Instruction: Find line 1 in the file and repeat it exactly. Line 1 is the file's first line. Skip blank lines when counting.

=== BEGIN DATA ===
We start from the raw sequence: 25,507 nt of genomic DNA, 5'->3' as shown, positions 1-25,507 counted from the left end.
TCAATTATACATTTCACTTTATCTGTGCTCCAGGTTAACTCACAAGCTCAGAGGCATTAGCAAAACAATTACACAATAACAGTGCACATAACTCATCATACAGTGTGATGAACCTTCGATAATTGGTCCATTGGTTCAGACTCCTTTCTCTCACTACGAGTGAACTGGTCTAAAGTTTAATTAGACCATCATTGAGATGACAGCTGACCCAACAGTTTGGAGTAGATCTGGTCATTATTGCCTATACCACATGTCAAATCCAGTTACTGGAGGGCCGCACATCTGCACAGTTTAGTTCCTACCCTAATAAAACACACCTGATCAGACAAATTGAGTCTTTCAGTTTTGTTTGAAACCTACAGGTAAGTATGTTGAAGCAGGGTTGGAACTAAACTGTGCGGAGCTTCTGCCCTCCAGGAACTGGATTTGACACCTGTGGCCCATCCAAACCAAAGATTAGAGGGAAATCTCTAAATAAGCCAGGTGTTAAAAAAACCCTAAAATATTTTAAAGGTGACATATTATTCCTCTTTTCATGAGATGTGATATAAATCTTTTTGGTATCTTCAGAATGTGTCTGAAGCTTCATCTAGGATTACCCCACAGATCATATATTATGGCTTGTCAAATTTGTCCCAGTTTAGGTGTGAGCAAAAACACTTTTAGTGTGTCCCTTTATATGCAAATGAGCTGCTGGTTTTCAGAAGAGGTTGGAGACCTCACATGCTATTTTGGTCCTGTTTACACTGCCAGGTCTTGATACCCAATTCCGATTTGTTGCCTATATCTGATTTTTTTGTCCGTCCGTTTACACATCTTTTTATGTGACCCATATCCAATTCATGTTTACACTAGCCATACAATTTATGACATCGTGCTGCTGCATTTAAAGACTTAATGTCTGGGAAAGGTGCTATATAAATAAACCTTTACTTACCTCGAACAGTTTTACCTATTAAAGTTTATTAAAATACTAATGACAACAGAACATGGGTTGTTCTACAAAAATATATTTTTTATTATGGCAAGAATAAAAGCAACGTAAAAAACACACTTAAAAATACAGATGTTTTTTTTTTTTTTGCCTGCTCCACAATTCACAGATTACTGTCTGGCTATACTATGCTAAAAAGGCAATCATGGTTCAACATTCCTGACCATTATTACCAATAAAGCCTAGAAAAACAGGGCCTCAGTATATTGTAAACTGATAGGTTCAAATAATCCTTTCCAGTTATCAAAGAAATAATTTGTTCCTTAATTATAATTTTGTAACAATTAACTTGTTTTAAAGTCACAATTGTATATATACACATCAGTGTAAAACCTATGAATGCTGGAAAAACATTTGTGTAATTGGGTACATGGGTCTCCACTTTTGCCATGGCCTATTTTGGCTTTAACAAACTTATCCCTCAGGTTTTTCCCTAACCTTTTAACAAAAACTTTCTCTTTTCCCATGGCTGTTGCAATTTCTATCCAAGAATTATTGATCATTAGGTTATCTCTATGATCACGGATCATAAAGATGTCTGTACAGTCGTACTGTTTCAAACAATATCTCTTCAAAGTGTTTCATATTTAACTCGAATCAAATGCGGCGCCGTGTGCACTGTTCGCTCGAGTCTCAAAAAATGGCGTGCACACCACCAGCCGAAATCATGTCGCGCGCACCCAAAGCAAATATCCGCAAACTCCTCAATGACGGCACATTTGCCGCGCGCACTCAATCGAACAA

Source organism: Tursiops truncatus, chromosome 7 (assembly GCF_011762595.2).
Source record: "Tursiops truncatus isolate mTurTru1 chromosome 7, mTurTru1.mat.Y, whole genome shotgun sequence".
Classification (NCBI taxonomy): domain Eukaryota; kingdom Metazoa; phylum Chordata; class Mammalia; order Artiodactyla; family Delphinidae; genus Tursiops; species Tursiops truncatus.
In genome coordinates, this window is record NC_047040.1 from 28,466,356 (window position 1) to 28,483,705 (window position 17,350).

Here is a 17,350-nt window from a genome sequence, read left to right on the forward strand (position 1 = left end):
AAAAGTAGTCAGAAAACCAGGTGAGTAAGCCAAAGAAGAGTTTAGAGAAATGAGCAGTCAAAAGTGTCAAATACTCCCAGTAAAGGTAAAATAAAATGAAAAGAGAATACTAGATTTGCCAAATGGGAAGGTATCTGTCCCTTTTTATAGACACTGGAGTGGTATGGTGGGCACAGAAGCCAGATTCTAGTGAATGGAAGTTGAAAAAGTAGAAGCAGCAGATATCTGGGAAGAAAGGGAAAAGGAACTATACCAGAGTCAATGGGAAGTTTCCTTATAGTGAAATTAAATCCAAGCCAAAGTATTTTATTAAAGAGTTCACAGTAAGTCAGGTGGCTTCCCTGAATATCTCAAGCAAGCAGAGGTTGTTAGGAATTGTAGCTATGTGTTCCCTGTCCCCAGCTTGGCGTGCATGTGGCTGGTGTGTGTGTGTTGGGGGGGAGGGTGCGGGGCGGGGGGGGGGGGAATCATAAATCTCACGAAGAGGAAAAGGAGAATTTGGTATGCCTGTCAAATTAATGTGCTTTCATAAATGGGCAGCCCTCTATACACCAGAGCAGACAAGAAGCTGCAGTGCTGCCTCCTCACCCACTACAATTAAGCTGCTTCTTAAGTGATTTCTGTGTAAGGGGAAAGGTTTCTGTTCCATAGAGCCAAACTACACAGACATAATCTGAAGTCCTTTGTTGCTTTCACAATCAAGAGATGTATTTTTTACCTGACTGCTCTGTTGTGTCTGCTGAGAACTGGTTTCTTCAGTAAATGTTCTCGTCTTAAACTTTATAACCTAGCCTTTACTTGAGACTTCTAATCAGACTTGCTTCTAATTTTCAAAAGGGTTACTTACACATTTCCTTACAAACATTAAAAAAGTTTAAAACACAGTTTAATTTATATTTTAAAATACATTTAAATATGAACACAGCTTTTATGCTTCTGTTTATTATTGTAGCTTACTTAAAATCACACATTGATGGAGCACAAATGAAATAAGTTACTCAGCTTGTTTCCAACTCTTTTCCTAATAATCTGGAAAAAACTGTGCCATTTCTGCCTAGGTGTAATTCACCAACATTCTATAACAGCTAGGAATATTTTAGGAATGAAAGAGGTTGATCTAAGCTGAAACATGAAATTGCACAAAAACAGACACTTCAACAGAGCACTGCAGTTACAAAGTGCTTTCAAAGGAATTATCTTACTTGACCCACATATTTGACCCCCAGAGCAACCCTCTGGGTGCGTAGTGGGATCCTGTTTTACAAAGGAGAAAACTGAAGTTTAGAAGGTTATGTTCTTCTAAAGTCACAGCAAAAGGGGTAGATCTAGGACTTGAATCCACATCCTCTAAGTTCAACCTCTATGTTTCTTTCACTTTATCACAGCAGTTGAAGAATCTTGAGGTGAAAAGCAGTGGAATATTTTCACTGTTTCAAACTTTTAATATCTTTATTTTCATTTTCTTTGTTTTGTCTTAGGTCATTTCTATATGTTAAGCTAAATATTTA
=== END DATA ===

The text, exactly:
We start from the raw sequence: 25,507 nt of genomic DNA, 5'->3' as shown, positions 1-25,507 counted from the left end.